Without the former service members or their families donating these one of a kind historical photographs, equipment, documents and artifacts to our museum, you would not be able to view them, and they would be lost to history.
From left to right show the interior of the Glider Pilots barracks at a training site, and various photos of gliders during training. Many of the photos had "Place Studios division of The Goodeve Company Lubbock Texas" stamped on the back.
This sequence of photos show the view from the cockpit of a CG4A glider and the C-47 towing the glider. The middle photo shows a glider landing, note the tail still airborne. The photo was taken from the cockpit of another glider that just landed. The last two photos show a good side view of a glider and the uniform of the day for the Glider Pilot.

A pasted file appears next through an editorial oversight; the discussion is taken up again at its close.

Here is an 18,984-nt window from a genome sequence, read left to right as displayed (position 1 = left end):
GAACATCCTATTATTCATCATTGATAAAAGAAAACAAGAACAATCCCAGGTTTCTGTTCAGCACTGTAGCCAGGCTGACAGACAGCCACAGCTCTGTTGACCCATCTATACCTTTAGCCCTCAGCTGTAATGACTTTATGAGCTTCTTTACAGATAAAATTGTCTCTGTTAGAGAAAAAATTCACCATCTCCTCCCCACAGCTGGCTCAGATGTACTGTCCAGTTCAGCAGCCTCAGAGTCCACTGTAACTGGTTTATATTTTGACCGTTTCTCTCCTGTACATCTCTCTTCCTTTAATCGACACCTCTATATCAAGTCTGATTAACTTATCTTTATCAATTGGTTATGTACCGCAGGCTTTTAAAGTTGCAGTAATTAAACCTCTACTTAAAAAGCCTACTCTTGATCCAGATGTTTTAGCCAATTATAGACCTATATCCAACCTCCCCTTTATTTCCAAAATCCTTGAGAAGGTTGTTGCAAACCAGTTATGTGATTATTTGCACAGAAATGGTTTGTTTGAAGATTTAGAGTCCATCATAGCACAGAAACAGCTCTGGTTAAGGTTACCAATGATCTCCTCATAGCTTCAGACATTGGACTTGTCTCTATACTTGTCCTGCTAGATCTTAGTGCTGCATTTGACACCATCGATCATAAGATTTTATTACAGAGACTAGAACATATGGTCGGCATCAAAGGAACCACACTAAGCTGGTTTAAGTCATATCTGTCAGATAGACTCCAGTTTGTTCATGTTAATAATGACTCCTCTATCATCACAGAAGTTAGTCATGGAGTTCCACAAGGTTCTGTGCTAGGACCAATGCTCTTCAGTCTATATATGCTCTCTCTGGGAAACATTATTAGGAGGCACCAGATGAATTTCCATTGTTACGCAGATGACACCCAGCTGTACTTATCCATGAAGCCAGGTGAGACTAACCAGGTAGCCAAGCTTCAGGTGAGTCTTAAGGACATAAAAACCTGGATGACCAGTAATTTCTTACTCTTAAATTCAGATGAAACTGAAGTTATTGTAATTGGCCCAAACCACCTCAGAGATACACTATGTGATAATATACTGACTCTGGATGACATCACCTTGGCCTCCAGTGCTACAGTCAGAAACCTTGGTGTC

The photo on the left picture show David Filer, the shortest in the photo facing the camera and Bruce Dalton on the right side of the photo with his back turned to the camera. In the second photo David and Bruce are in the center of the photo. The center photo an L-4 aircraft can be seen and Bruce Dalton is 6th from the left, back row just under the wing tip. Tent City with a soldier shaving shows some of the Glider Pilots living conditions. A CG-4A being worked on in the photo on the right.
This group shows David Filer in England, a censor stamp that appeared on back of some of the photos, the pilots lounge in England where they were censoring mail and a street scene in England.
The museum is always looking for W.W.II glider artifacts, particularly from the former Atterbury Army Air Field. Contact the museum if you have anything you wish to donate associated with the W.W.II Glider Pilots.
Send your questions or comments about this web site or
the museum to:
firstname.lastname@example.org Atterbury-Bakalar Air Museum
4742 Ray Boll Boulevard Columbus, Indiana 47203